King County's watchdog is worried that ongoing problems in jail health care are endangering inmates, and it has sent a damning report to...
King County’s watchdog is worried that ongoing problems in jail health care are endangering inmates, and it has sent a damning report to Executive Ron Sims and the County Council.
The report from the county ombudsman, sent Wednesday, focuses on medication errors in the jails but also touches on staffing cuts, poor quality assurance and low morale among jail health-care providers. The ombudsman says the county is risking liability because of the problems.
It is the latest in a string of critical reports and inspections involving Jail Health Services. In the past two years, the state Health Department’s Board of Pharmacy has failed the jail’s pharmacies after two out of four inspections, citing problems ranging from missing narcotics to failure to report “adverse drug events” involving inmates.
The pharmacies’ licenses could be suspended, but so far the state has taken no action.
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The ombudsman has opened several investigations and, in one instance, accused the city-county public-health department of obstruction.
“While we recognize the extraordinary challenges inherent in providing basic health care in a correctional context, we are concerned that [Jail Health Services] may not be consistently providing inmates with an adequate pharmacy and medication administration system,” wrote Jonathan Stier, a senior deputy ombudsman and the office’s point man on jail-health issues.
Thursday, Jail Health Services and the Seattle-King County Department of Public Health fired back with an 18-page rebuttal to the most recent Board of Pharmacy inspection, which passed the pharmacy at the Regional Justice Center in Kent, but with the lowest possible score.
The inspection, conducted in October, criticized staffing shortages that had a single pharmacist and two technicians filling as many as 250 prescriptions a day. It also pointed out an ongoing failure to report inmates’ adverse reactions to prescribed drugs.
Dr. Ben Sanders, the medical director for Jail Health Services, called the Board of Pharmacy inspection unfair and inaccurate.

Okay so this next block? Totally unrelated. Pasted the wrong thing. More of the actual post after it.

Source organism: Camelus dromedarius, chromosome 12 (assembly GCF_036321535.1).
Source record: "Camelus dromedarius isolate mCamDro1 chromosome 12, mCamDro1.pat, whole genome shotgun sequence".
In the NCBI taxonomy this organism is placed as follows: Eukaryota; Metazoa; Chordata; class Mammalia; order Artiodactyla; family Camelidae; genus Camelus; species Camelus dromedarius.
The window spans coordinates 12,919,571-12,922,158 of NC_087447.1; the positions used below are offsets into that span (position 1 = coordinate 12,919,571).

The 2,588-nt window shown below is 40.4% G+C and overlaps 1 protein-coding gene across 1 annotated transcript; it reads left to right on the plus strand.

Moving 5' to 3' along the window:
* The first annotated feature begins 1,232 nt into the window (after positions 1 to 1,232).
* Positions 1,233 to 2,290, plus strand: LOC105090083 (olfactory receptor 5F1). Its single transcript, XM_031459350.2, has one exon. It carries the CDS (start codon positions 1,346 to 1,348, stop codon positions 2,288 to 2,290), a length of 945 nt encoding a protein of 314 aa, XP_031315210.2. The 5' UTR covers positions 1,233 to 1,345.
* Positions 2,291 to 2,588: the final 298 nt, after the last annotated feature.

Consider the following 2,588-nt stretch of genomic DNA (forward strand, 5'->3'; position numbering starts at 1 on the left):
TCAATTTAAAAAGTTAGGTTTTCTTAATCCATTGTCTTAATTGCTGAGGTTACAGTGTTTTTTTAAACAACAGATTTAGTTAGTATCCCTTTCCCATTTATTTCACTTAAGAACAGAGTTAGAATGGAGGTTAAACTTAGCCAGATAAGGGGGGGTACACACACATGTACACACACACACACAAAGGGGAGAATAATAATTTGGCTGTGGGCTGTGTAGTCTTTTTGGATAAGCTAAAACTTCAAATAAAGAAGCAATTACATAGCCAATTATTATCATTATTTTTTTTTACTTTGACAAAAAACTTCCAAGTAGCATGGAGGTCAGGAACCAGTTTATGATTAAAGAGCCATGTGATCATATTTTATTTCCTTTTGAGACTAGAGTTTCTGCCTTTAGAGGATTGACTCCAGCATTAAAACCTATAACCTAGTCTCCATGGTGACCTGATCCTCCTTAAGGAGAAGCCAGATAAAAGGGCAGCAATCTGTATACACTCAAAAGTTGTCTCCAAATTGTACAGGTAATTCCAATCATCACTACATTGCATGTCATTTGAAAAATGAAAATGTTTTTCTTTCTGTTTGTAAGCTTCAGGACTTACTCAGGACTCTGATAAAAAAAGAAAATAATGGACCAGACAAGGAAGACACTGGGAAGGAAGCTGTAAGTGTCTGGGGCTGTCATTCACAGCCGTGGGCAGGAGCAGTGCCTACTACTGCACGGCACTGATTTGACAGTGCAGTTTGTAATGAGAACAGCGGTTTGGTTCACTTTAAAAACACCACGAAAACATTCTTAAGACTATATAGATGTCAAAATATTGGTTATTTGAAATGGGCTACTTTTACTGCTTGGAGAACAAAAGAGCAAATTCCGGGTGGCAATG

“I’m not going to tell you there have not been problems,” Sanders said. But the agency has made significant strides in quality assurance and quality improvement, and inmates are receiving adequate and safe care, he said.
Lisa Salmi, the acting executive director of the Board of Pharmacy, defended the inspection and said the board has tried for at least three years to bring the jail’s pharmacies into compliance but without success. “We continue to have ongoing concerns relating to those pharmacies,” she said.
Stier said the ombudsman’s office has seen a steady increase in inmate and staff complaints about medication errors. The office has logged 192 complaints since January 2004 and continues to receive them “at least on a weekly basis,” he said.
Many of the complaints, Stier said, have been resolved with a phone call or other fairly minor involvement.
Others, however, have involved formal investigations that have taken months or even years. One involved an HIV-positive inmate who was repeatedly denied an uninterrupted supply of drugs ordered by his doctor. Another concerned a diabetic inmate who was overdosed on the wrong type of insulin after a chart mix-up. He collapsed and was taken to Harborview Medical Center, where he recovered.
In yet another case, Stier found that nurses gave an inmate the wrong psychiatric medications because they confused his name with that of the inmate who was supposed to get the drugs.
In the case of the HIV-positive inmate, Stier fought the city-county health department for two years to obtain the medication-error report that should have been filled out. At first, the department argued that Stier was not entitled to those reports, according to documents obtained by The Seattle Times. Later, the department admitted they never existed.
The department’s refusal “only served to obstruct and delay this investigation,” Stier wrote to Jail Health Services in a letter regarding that case.
His letter this week to Sims and the Metropolitan King County Council relied heavily on the work of Board of Pharmacy Inspector Stan Jeppeson, who has twice failed the pharmacies and criticized them over issues ranging from staffing shortages to missing narcotics.
Jeppeson, in turn, has spent time with the jails’ nurses and pharmacists, including Anh-Thu Nguyen, who recently quit her job as chief pharmacist at the Regional Justice Center in Kent. In May, Nguyen filed a $1.5 million claim against the county, alleging a hostile work environment.
“On numerous occasions, I have notified my supervisors and manager of conditions within the pharmacy at Kent Regional Justice Center that are not compliant with King County policy and state and federal law,” she wrote. “As a result, I have been subjected to retaliation … .”
Mike Carter: 206-464-3706 or firstname.lastname@example.org